Listening

redgreenleavesWhat does it mean to listen? Or to be heard? We think if we have ears that work, meaning we hear sound, that we can listen. We must be listening because we hear another’s voice and answer. If we work at a cafe, we listen, get the order and hand the customer what they wanted. Most of us do this all day long in our interactions, and figure that is communication. We figure listening is natural, easy, what humans do.

Now it seems as we learn and age,  listening and effective communication can expand. There are discernments, subtleties, and yes, patience. Listening isn’t waiting to speak. It really is hearing what that person says, and maybe even asking for clarification, to check for meaning. The same word can hold different meaning or intensity for one person than another. Checking is a good thing to do as you listen. If we ask a question of someone that she/he just answered, we weren’t listening.  As an interviewer, a good interviewer, especially in film or media, you have to listen. A guest loses interests if you are not listening. If you just follow your list of questions one after the other and don’t connect the conversation and topics that your guest has covered, you’re not listening.

Listening is an art form, and one that may gain appreciation and notice as we age. I’m still deciding. I don’t think I’ve changed particularly, but it seems others comment on how well I listen and retain or comment on what they said, then or later.

I think I’ve always enjoyed listening. (Although I don’t enjoy monologuists anymore.  I realize back and forth listening and conversing is a beautiful thing.) I think when we are  curious we tend to listen. When someone is speaking to me, I pay attention. I’m not doing anything else. I’m listening. I notice when later I bring something up that connects to that conversation, often the person says I have a good memory as opposed to I am a good listener. I think if you are listening to someone, you do remember. What I have noticed, is often the speaker isn’t listening to what they are saying, they just talk a lot. Sometimes a person forgets he/she has told me the same story 3 times at the same party. I can get exasperated. I wonder, should I be listening to people who clearly aren’t listening to themselves?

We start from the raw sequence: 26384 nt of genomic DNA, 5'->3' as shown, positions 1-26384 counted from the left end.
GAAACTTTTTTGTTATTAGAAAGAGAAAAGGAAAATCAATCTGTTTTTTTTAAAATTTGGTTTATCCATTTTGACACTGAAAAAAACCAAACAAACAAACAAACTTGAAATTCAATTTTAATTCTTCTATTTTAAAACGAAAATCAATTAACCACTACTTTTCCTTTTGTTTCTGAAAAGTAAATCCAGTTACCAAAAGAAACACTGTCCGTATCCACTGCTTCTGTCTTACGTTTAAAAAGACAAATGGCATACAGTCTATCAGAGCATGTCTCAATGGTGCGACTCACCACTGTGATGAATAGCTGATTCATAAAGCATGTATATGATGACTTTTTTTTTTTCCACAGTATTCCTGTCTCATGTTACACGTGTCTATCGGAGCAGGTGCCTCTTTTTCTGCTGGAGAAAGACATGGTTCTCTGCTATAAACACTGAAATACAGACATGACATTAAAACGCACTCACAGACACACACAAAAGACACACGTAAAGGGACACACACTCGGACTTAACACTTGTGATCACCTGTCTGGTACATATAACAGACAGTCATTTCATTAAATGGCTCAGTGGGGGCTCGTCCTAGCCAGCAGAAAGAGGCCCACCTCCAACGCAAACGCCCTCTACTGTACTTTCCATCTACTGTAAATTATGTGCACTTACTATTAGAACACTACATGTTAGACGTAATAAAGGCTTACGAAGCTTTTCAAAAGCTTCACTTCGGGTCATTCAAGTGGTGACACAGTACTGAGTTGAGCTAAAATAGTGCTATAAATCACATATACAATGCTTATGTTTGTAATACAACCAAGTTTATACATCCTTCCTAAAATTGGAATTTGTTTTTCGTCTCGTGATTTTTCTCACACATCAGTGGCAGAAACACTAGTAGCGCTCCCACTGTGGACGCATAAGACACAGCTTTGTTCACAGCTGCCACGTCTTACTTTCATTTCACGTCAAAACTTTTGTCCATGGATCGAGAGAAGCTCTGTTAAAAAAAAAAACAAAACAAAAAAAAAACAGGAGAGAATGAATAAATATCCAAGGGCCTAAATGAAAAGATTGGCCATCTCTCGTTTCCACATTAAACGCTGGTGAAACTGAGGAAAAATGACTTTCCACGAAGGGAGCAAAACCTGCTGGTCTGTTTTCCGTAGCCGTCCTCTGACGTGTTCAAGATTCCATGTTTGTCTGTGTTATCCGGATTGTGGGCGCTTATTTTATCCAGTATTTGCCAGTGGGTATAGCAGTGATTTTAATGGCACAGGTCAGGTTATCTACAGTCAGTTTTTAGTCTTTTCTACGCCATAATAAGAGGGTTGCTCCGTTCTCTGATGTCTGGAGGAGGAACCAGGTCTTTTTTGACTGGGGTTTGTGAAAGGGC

Listening is a form of attention. We know when someone is really listening to us, and when we don’t have their full attention. We expect full attention from a paid professional like a therapist or a lawyer I suppose, and hopefully we get it. I guess I expect that same attention from my friends and colleagues.

Listening can be a way of slowing down, a form of meditation, something that brings you into the present moment. Now if the speaker is distracted or talking gobbley gook it might not necessarily be meditative, unless it helps you see how distracted they are. Maybe your attention to listening helps quiet them down, because you may ask a question or want clarification that shows you are listening. I don’t think many of us are used to being on the receiving end of real listening. Sometimes we get caught off guard when someone remarks on something we said, or asks us a thoughtful question based on what we said. It can be startling in its rarity. Yet that kind of attention can give us energy and maybe bring us into the present moment.

I have always had interest in listening. I enjoy it because it can bring connection. I’m not interested in talking about people though. Certainly not gossip. “He said she said”. That is draining, negative and doesn’t build anything good. I like to know what makes a person  tick. And I love to discuss ideas, to innovate, to solve. My interest in listening and conversing is to learn, to share, to expand, and to get closer to people. It seems many people don’t stand still or have enough interest in connecting through conversation and listening. Or maybe don’t know how, or fear it?

Listening with openness is important. It is said you can find what you seek, so if you think someone is catty, you can interpret whatever they say or do in that way. Just look at  the tabloids. And no doubt the opposite must be true, yet in each case, it means we hear with a point of view we want to bolster.

Listening with curiosity and the desire to understand, that can be a challenge sometimes, depending on whether the conversation is between a happy couple or the leaders of nations in conflict. Listening in order to understand, and being open to really try, leaving our defensive or reactive selves at the door, that alone could change our immediate orbits for sure.

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